Cemetery Book Review: The Dead Die Twice

Back in March of this year, I was scanning some news sites when I came across an interesting article titled This N.S. photographer is saving the province’s abandoned cemeteries. It spoke about an upcoming new book that I knew I just had to read! I find books on Canadian cemeteries are somewhat rare, so I made my way to Steve’s Etsy shop and bought myself a signed copy. I was thrilled when it came in the mail a week or so ago. So, for this month’s book review I wanted to talk about The Dead Die Twice: Abandoned Cemeteries of Nova Scotia by Steve Skafte.

The Dead Die Twice is a beautiful little book. It’s filled with gorgeous full-color photography and beautiful prose. The author, Steve Skafte, is a fellow Canadian taphophile, who has been exploring, photographing, and cleaning up old abandoned cemeteries in Nova Scotia. The book is broken up into 3 seasons; Autumn, Winter, and Summer. Each section showcases several abandoned cemeteries and burial grounds, each with an assortment of stunning and moody photography, paired with eloquent musings.

Here is a snippet of the synopsis from Goodreads: “Steve Skafte has lived his entire life in Annapolis County—or what he calls “The Dead Centre”—a place with more forgotten history than anywhere else in the country. In search of those forgotten stories, Skafte stumbled over a couple of overgrown cemeteries and began his quest for what was hiding in the hundreds of cemeteries and burial grounds that lie abandoned in the woods all over Nova Scotia. En route, he discovered twisting trails of indifference, forgetfulness, and desecration. Featuring 80 haunting color images and more than 20 deeply poetic tales of discovery, The Dead Die Twice: Abandoned Cemeteries of Nova Scotia chronicles Skafte’s year of exploring abandoned cemeteries, pushing through walls of scratching brush, cutting a path to the past, and unearthing buried stones and half-forgotten stories.”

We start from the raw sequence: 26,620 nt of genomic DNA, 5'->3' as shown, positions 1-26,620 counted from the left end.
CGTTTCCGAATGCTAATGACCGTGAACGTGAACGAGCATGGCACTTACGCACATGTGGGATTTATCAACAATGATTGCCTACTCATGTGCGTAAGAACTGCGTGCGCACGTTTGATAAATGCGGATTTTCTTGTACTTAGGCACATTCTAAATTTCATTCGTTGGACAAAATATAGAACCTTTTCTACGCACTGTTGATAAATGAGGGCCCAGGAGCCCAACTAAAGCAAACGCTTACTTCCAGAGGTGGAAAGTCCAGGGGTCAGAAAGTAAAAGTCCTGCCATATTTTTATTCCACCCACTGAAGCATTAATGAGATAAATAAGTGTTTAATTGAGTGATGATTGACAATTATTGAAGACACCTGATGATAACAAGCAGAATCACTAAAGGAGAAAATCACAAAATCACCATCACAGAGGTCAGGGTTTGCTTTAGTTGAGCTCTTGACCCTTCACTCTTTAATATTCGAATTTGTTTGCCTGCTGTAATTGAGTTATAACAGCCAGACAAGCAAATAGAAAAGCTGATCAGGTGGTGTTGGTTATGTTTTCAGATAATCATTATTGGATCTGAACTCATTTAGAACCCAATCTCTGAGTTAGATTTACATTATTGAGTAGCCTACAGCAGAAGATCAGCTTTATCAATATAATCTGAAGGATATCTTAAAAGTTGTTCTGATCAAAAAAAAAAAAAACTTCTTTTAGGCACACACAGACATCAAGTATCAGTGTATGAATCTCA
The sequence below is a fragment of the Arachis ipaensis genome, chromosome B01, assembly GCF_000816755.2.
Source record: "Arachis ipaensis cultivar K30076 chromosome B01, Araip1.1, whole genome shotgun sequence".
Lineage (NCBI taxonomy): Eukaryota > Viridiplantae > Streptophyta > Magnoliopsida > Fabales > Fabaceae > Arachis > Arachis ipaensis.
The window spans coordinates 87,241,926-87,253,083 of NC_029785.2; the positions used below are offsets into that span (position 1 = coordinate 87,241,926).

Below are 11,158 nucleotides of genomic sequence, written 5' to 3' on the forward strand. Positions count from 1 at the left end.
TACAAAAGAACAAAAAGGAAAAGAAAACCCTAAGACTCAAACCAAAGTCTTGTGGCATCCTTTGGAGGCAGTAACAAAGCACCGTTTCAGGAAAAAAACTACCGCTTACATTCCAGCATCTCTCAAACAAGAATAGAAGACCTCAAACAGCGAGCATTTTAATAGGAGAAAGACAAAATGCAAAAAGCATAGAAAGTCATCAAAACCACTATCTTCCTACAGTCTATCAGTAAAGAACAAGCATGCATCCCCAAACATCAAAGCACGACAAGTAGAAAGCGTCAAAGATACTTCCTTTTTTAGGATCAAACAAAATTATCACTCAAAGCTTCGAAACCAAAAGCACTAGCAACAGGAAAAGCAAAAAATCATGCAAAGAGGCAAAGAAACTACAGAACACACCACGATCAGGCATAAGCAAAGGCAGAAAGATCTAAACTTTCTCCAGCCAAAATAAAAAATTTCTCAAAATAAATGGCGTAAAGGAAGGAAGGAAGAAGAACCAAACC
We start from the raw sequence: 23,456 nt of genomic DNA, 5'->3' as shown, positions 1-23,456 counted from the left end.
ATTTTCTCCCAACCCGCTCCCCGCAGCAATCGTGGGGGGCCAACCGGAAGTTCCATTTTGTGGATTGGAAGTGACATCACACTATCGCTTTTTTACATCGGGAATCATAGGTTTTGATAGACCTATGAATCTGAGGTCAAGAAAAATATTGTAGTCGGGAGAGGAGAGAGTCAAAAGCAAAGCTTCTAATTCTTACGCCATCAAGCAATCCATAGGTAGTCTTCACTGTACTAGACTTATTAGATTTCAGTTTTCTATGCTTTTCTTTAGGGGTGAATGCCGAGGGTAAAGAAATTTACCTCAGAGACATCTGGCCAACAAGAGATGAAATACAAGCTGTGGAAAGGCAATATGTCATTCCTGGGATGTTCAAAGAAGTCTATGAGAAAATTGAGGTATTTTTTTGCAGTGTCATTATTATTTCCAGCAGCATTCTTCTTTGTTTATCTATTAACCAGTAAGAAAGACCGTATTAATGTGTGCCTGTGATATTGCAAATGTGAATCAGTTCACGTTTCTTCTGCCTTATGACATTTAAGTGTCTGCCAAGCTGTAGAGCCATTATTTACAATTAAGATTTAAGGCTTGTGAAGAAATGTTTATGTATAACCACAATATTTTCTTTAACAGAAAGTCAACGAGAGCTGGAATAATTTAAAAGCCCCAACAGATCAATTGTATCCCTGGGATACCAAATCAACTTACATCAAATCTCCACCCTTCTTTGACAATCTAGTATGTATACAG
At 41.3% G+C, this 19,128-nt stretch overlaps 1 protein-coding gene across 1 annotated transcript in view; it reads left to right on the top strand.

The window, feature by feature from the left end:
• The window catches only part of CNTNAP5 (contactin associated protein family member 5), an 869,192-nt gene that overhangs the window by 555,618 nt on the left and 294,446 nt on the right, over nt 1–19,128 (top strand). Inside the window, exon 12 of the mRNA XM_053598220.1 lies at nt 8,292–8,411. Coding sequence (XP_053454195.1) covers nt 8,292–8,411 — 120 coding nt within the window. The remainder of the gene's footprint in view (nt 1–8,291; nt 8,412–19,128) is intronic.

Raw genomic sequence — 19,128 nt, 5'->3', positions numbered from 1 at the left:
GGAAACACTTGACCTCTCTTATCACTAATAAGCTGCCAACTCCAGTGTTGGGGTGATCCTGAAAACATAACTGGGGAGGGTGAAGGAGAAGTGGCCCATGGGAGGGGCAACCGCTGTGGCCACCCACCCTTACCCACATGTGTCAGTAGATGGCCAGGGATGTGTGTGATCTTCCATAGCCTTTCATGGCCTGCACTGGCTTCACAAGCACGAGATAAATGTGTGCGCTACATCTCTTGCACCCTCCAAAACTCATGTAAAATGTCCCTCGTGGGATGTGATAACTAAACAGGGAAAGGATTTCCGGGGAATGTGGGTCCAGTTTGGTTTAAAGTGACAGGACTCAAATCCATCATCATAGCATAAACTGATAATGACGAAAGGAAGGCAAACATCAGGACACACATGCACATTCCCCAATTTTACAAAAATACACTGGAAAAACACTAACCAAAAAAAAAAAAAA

Reading this book is a rich experience, starting from the soft satin finish of the cover, the saturated moody photographs, to the beautiful and sometimes whimsical writing. Steve is a very talented photographer, and it’s easy to get lost in the photographs. The accompanying stories also paint a picture, revealing heartbreak and sometimes intrigue. 

While I read The Dead Die Twice, I found myself trying to slow down and take my time with each location. I didn’t want to rush it, even though I easily could have read the whole thing in one sitting. I wanted to explore each place as I would if I were there in person. The accompanying text added to that. I love that the coordinates to each cemetery have also been included in the book, with helpful tips on how to find them. If you’re like me, you’ll want to pin these spots on a map for future cemetery travels, or maybe just use Google Maps to take a closer look at the area.